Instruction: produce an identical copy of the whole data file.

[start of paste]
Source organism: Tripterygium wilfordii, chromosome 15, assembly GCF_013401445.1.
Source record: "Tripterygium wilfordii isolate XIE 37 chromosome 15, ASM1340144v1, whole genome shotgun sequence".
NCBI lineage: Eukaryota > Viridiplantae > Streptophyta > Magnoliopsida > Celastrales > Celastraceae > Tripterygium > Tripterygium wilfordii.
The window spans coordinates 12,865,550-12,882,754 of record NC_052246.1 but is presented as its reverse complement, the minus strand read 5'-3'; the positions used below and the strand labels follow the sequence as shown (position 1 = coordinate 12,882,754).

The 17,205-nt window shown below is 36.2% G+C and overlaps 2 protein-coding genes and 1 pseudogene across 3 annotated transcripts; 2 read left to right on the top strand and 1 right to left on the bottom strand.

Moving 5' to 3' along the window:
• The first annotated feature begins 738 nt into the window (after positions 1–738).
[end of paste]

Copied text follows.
Source organism: Tripterygium wilfordii, chromosome 15, assembly GCF_013401445.1.
Source record: "Tripterygium wilfordii isolate XIE 37 chromosome 15, ASM1340144v1, whole genome shotgun sequence".
NCBI lineage: Eukaryota > Viridiplantae > Streptophyta > Magnoliopsida > Celastrales > Celastraceae > Tripterygium > Tripterygium wilfordii.
The window spans coordinates 12,865,550-12,882,754 of record NC_052246.1 but is presented as its reverse complement, the minus strand read 5'-3'; the positions used below and the strand labels follow the sequence as shown (position 1 = coordinate 12,882,754).

The 17,205-nt window shown below is 36.2% G+C and overlaps 2 protein-coding genes and 1 pseudogene across 3 annotated transcripts; 2 read left to right on the top strand and 1 right to left on the bottom strand.

Moving 5' to 3' along the window:
• The first annotated feature begins 738 nt into the window (after positions 1–738).